With no time constraints in the game, you can take your time to explore and farm to your heart's content. When you do decide to tackle the core story, you will be challenged in combat and sometimes just trying to figure out what and where you need to go. There is some cryptic help from clues found or spirits you encounter, but there is no hand holding in Wildmender when it comes to the story.

Difficulty settings can be customized to create the kind of gameplay you choose, everything from peaceful to expert. There are a variety of levels to create a custom experience for yourself. Along with the difficulty settings, you can also customize even further the amount of health enemies have and the damage they do. Even further tweaking the settings to create a custom gameplay experience. For players who want the most chill play experience possible, you can turn off all combat completely except for that needed to progress the story. Very minimal and creates a very passive gameplay experience.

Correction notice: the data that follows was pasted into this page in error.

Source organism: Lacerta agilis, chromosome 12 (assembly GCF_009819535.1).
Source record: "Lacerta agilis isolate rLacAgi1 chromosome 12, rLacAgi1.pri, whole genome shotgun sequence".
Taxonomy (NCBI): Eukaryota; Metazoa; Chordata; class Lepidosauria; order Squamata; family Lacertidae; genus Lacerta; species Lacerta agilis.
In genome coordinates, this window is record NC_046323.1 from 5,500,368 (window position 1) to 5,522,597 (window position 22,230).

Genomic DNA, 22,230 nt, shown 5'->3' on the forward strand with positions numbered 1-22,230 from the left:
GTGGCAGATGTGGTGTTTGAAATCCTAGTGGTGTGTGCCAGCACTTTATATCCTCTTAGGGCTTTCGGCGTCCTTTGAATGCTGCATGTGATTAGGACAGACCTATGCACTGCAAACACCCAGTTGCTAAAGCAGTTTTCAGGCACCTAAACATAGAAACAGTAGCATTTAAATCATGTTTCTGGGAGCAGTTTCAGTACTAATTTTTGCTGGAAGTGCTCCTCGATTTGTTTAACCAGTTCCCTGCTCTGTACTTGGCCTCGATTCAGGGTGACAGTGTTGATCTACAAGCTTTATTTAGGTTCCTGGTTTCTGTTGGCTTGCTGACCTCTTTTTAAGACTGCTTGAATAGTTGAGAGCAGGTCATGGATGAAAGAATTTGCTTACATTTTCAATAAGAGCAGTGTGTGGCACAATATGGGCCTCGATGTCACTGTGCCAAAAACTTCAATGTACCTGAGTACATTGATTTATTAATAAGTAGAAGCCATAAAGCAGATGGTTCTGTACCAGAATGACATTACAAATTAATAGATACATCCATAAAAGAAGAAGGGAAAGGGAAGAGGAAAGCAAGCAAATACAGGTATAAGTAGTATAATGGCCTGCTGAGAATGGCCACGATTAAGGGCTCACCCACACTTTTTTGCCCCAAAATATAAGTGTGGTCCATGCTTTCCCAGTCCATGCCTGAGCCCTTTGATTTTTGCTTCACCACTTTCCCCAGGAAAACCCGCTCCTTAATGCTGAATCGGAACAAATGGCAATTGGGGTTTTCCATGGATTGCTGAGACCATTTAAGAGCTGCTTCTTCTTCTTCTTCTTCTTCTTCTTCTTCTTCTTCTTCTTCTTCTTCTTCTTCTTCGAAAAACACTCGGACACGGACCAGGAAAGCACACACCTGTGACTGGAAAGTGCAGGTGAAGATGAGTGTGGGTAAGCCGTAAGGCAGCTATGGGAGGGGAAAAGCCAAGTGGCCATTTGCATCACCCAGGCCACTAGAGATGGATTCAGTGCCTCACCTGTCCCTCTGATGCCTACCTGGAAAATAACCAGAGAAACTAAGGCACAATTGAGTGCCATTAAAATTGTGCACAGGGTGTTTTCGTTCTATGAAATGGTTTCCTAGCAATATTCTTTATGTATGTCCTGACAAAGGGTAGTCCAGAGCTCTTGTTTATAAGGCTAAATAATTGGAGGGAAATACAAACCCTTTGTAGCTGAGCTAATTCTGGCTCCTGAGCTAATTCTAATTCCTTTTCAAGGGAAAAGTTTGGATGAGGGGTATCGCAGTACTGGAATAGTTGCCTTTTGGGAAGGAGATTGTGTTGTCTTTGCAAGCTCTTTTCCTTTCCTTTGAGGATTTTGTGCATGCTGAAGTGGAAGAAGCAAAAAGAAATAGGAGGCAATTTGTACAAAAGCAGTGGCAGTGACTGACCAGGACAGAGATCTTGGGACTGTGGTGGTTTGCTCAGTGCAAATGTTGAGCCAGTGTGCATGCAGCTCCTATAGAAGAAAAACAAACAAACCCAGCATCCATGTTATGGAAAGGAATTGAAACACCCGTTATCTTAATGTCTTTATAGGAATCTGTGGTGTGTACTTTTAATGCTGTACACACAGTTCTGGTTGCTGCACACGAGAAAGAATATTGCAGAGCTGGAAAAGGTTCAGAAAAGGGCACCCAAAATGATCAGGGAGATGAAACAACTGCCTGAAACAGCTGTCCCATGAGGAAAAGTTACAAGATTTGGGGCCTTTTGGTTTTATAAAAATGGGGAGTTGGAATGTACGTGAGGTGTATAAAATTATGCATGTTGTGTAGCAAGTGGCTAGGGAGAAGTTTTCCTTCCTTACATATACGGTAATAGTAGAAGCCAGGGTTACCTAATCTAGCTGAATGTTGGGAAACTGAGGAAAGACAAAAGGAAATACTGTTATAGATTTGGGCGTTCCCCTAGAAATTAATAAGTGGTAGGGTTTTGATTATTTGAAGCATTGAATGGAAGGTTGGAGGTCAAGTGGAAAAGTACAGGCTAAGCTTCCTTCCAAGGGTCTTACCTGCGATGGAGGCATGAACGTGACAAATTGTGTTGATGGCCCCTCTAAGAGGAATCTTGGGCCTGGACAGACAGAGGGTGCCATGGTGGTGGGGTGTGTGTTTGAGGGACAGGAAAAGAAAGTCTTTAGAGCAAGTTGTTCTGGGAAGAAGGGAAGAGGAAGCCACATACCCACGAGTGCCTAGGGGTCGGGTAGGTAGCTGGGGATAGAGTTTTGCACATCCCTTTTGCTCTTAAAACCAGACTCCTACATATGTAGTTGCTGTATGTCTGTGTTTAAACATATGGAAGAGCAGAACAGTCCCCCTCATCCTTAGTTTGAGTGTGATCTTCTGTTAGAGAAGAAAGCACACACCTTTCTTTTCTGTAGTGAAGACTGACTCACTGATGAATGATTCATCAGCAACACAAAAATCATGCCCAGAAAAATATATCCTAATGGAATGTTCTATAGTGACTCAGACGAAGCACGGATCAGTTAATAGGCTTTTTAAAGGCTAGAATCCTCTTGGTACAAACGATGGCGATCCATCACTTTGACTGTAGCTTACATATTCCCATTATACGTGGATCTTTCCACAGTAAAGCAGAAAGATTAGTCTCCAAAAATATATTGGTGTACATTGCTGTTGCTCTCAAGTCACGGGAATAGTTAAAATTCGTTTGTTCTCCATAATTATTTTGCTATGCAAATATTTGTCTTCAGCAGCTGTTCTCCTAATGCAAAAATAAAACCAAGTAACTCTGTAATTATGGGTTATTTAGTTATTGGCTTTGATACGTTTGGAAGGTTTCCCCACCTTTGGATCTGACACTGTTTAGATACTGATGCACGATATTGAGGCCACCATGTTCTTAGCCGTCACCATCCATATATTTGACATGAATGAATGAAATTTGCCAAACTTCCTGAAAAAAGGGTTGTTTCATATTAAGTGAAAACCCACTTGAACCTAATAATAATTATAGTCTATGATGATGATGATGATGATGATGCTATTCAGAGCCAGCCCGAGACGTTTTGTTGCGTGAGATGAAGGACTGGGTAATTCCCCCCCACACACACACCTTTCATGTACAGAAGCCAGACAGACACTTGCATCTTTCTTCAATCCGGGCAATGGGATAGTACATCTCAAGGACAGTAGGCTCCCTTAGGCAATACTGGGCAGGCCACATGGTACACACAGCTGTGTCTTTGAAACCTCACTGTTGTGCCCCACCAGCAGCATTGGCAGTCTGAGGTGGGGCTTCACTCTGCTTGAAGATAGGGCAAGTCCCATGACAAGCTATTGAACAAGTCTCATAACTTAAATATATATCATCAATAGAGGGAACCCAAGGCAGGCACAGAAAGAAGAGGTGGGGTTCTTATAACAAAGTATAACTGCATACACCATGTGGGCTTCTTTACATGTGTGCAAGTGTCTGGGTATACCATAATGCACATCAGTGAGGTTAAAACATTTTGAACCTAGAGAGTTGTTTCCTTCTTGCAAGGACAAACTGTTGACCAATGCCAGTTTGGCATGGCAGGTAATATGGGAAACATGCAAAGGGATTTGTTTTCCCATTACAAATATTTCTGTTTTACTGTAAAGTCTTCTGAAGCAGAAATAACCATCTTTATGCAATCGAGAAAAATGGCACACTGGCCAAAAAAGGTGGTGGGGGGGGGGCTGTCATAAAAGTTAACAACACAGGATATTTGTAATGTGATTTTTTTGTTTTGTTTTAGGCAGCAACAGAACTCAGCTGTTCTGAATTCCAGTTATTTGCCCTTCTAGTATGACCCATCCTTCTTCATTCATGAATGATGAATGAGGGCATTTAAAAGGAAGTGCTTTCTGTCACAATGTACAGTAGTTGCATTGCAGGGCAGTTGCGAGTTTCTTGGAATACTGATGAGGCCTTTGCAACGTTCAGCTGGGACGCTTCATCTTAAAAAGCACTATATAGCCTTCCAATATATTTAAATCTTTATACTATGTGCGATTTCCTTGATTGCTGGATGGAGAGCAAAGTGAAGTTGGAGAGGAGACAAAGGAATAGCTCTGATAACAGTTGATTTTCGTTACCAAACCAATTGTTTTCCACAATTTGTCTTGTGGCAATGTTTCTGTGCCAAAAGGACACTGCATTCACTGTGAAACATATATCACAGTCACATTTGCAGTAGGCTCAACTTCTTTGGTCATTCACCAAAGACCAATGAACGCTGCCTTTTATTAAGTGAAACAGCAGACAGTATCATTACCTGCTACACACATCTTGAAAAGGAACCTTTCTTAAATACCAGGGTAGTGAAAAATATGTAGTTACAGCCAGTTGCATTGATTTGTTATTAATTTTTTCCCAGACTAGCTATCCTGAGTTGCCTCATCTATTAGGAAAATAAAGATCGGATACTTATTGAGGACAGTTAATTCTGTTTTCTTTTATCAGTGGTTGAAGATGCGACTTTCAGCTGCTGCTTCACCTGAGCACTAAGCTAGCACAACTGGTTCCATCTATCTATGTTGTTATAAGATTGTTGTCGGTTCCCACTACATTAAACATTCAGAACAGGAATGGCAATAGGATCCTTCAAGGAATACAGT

I mentioned earlier that Wildmender makes good use of the solo and isolated feeling, but you can invite up to three friends you your session. I played some of the multiplayer with a fellow staffer and we were able to explore on our own without the game instantly snapping us to one another. He was able to interact with animal companions, deposit resources at my camp etc. Only the session owner will have their game progress though, so any friends joining you won’t be able to carry over their progress if they have their own oasis worlds started.